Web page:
7. The funnel is dead. There’s been buzz brewing about this in marketing circles for some time, but it has now reached a fever pitch. The sales funnel as we know it is gone and what it has been replaced with largely depends on who you ask. My favorite version of the not-funnel at Content Marketing World came from author Andrew Davis. He refers to the customer journey as the Loyalty Loop, which focuses on fixing what Davis sees as the two biggest problems with the funnel: it’s linear and it relies on raising awareness. He asks, “What if we use the customers we’ve got to get the customers we want?” He challenges the audience to build an experience that “transforms doubters into believers.” This puts retention center stage for all of us.

8. Research is your secret weapon. Journalists know that research is essential for telling great stories. And although your stories may be published on a corporate website or newsletter instead of a newspaper, the importance of research isn’t diminished. In her breakout session on video marketing, Nicole Jolly, creator and host of True Food TV, explained how she used research to set her content apart. While she may have had a story in mind when she approached a piece of how chickpeas grow, for example, she let her research such as interviews with farmers take her down the path of the actual story rather than the one she thought she knew. Mindy Kaling – actor, writer, producer, author, director and Content Marketing World 2019 closing headliner – also discussed the importance of research when it comes to hitting a wall creatively. She advised the audience to research, but not copy, the competition and take in as much content as you can to break out of a creative rut.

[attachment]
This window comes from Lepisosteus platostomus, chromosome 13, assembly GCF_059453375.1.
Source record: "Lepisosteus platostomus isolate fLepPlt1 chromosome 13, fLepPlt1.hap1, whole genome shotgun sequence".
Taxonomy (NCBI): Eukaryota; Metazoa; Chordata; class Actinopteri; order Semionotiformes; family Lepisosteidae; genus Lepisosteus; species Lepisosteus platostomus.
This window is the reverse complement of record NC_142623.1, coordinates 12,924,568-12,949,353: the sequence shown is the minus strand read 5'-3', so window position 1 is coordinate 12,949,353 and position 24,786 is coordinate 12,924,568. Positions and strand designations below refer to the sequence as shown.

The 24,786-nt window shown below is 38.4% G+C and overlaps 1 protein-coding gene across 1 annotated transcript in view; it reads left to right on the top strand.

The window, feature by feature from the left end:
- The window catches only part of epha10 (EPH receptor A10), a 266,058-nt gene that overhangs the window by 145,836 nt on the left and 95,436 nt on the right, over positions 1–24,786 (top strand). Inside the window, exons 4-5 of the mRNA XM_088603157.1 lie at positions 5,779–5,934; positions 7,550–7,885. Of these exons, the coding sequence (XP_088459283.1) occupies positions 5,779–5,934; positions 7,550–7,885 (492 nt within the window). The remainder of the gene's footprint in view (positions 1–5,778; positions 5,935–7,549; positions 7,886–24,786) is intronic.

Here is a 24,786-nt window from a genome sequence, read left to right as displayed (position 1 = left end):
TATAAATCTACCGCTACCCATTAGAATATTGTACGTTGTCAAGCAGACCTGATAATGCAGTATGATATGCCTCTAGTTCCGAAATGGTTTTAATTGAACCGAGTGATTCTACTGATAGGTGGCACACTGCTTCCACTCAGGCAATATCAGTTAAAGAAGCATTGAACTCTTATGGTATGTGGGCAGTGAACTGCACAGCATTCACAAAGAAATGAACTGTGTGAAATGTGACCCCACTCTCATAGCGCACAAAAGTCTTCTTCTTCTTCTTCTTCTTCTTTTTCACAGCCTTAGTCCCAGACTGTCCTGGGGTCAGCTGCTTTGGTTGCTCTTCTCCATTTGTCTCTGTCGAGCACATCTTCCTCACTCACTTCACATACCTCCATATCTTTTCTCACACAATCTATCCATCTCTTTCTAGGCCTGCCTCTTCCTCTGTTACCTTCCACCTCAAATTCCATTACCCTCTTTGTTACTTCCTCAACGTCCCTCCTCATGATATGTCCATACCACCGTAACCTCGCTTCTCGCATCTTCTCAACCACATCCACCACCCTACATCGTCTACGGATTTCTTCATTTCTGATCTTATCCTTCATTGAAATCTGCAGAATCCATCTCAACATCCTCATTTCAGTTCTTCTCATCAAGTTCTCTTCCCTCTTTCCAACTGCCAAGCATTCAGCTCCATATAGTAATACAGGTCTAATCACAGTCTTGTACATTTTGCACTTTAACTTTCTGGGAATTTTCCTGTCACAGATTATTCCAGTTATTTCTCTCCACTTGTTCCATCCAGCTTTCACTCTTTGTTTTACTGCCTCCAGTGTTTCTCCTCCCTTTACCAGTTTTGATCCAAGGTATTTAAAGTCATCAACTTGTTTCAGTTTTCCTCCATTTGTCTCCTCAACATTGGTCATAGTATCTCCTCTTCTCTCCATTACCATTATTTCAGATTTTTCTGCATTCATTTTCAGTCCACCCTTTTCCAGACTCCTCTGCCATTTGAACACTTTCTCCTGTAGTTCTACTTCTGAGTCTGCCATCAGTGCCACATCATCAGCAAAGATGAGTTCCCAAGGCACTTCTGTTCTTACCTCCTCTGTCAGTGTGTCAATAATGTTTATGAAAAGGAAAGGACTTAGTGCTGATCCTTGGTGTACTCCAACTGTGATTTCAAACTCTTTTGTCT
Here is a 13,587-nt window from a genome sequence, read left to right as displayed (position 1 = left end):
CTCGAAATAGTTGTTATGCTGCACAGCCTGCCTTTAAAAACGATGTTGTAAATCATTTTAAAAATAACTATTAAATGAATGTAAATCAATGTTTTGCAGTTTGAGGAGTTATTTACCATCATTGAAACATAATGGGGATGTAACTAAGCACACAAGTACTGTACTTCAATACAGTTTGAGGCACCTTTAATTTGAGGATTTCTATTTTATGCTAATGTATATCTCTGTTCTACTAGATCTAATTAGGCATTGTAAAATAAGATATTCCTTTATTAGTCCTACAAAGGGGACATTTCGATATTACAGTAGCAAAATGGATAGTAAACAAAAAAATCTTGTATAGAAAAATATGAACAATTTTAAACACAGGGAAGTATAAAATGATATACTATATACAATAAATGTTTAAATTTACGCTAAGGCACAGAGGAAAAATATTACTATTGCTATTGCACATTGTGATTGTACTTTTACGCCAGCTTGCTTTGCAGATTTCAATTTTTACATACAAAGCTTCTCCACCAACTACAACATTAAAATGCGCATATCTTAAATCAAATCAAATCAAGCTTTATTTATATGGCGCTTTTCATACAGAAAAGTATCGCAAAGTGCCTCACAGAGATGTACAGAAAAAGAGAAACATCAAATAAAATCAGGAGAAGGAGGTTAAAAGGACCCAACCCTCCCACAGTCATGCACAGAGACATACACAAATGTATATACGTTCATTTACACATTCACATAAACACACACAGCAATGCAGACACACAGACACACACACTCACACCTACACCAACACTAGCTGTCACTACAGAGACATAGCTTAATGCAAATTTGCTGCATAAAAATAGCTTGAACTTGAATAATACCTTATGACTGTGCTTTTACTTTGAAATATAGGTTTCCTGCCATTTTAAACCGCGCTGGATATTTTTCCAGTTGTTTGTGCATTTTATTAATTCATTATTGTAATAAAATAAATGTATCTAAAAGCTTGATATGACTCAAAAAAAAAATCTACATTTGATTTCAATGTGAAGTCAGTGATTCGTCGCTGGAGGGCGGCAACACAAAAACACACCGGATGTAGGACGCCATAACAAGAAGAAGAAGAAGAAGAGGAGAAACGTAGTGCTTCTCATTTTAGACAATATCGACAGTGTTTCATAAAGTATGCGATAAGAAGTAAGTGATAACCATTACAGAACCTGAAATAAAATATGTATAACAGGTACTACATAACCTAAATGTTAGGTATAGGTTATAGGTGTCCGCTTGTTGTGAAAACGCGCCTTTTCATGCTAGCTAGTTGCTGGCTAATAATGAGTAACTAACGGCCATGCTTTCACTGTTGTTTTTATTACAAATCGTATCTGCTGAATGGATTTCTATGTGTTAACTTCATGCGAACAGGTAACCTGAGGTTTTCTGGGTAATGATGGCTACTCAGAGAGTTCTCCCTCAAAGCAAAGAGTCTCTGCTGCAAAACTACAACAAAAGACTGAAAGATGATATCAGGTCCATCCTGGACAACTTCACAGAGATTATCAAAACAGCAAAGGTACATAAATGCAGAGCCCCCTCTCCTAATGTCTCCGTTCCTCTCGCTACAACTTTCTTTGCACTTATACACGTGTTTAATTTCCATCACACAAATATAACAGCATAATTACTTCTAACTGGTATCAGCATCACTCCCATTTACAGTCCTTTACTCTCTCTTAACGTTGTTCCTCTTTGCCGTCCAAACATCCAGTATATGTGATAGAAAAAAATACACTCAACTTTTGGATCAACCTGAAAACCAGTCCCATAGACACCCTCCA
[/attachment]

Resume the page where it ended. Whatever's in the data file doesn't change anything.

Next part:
9. Own your approach. In her interview-style keynote, Kaling emphasized the importance of doing work that resonates with who your brand is. She said, “Whenever I’ve tried to copy anyone else or go into someone else’s lane, I’ve always failed.” She explained that your audiences will be able to clearly see that you lack the passion for the project, which means they will too. When told about Henry Rollins’ belief that content should do some good in the world, Kaling responded with her approach as a content creator: “I do stuff because it’s funny and my friends like it.” She also challenged us as fellow creators to “move us forward” with the work that we do. Whatever your approach, recognize that everyone has a different one and own yours wholeheartedly.

Happy Marketing!